Should health systems prioritize clinical or operational predictive analytics? 5 healthcare leaders discuss

Five clinical and health IT leaders discussed how their organizations are pursuing predictive analytics and artificial intelligence during a panel May 11 at Becker's Hospital Review Health IT + Clinical Leadership conference in Chicago.

Panelists included:

  • Terri Couts, vice president of clinical systems and Epic applications program at the Guthrie Clinic in Sayre, Pa.
  • Dan Connors, vice president of development for clinical analytics at Allscripts
  • Arturo Loaiza-Bonilla, MD, chief of medical oncology and medical director of research at Cancer Treatment Centers of America in Boca Raton, Fla.
  • Kathy Downing, vice president of governance, informatics, standards, privacy and security at the American Health Information Management Association
  • Alyssa Foxx, vice president of data science and reporting at Cipher Health
  • Moderated by Molly Gamble, vice president and editor-in-chief of Becker's Hospital Review

Here is a brief summary of their discussion.

Opportunities for AI in clinical care, operations and risk stratification

Ms. Downing said she believes operations is one of the greatest opportunities for AI and predictive analytics in hospitals.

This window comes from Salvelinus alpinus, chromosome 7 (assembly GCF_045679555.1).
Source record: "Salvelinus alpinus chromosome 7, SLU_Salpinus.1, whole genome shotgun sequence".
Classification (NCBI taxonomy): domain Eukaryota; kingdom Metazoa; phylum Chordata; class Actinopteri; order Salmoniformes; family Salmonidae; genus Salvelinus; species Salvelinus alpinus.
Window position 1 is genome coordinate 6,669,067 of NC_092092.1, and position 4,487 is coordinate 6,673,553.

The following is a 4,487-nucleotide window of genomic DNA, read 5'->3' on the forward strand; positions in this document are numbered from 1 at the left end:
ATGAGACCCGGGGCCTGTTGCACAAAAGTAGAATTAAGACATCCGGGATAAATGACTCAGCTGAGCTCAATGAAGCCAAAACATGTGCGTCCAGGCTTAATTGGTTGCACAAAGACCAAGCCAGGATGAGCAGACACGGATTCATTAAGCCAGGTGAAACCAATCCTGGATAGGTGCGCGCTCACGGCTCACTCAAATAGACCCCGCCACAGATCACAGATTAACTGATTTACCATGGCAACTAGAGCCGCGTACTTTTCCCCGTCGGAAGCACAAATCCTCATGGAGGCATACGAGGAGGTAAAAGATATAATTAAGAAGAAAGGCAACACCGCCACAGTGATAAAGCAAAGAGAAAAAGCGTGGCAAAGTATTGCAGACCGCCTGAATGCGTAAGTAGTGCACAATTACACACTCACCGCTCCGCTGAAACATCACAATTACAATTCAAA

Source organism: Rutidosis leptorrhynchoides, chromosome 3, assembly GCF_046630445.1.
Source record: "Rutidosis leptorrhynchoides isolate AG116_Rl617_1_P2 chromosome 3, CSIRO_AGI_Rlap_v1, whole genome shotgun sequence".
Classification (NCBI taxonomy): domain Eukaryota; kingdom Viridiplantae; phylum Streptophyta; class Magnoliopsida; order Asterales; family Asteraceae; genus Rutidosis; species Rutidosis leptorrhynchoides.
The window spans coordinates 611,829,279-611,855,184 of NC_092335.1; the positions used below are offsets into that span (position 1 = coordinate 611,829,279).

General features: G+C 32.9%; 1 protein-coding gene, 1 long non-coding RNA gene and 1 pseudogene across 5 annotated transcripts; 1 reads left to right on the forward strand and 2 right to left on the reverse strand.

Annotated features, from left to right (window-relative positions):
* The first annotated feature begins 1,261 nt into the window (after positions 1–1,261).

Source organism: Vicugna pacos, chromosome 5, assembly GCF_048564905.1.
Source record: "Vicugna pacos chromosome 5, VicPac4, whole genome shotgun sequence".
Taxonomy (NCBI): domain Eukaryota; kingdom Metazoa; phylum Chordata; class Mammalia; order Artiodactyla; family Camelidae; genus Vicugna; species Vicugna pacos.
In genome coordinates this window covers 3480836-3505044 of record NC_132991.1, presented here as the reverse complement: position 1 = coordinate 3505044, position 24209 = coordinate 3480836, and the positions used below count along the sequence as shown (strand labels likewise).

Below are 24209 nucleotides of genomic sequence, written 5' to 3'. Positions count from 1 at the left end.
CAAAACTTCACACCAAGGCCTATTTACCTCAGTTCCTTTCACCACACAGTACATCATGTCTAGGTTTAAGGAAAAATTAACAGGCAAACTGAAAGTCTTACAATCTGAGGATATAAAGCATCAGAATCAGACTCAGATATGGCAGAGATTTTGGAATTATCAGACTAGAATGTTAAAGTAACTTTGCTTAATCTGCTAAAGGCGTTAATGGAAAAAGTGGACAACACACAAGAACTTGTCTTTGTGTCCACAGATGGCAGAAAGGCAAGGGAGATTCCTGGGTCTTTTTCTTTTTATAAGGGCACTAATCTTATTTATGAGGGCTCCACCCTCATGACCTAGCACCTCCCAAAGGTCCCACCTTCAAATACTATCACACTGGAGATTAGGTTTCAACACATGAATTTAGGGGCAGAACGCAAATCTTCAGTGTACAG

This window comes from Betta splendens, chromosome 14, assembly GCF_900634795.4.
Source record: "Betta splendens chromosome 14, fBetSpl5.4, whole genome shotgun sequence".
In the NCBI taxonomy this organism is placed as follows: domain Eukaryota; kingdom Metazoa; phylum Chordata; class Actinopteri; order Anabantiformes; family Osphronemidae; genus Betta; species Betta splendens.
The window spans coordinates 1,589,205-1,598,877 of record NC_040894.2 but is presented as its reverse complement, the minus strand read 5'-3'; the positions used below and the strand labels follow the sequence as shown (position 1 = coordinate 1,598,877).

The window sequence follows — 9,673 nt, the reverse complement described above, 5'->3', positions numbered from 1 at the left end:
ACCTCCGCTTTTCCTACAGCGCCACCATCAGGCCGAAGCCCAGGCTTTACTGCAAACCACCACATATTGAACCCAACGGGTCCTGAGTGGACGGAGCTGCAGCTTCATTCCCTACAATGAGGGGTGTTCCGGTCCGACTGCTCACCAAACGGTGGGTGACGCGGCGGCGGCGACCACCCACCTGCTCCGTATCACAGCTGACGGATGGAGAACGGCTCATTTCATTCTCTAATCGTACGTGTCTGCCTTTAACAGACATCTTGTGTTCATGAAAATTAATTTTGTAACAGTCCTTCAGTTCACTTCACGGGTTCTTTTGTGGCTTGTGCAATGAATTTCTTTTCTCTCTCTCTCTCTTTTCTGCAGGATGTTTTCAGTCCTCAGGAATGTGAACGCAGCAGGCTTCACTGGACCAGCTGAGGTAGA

"There are a lot of ways AI and predictive analytics can help [providers] without getting in the way of the patient-provider interaction," Ms. Downing said. "It should be focused on improving operations, such as recommending the best way to staff your emergency department on the fourth of July."

Ms. Couts said the Guthrie Clinic launched an app using analytics and AI to improve care management for patients with chronic obstructive pulmonary disease in its Medicaid population.

"Based on the information [patients] entered [into the app], like if they took their medication today, there's algorithms running in the background that escalate a patient who may be at risk," Ms. Couts said. Since implementing the program, the hospital has reported a decrease in utilization and increase in patient engagement among participating patients.

Unlike Guthrie, Cancer Centers of America is pursuing analytics and AI in clinical treatment rather than care management, Dr. Loaiza-Bonilla said.

"As a research-oriented organization focused solely on cancer care, that allows us to focus on initiatives that hospitals that care for everyone and everything can't," Dr. Loaiza-Bonilla said.

Mr. Connors is similarly focused on predictive analytics and AI in clinical research.

"Using deep learning, we've put together comparisons of patients with diabetes in the patient care space to try and predict patients at risk of transitioning from pre-diabetic to diabetic," Mr. Connors said.

Ms. Foxx pointed to patient engagement and risk stratification as the two main drivers for AI that her organization is seeing among clients.

"We as an organization [at Cipher] are optimizing how we reach out to patients," Ms. Foxx said. "The best way to reach different cohorts of patients is based on how they prefer to engage."

More articles on data analytics and precision medicine: 

Study predicts patients' disease risks using emergency contacts
Questions about data ownership mount as physicians increasingly record patient visits
Sanford Health to offer genetic tests in primary care clinics

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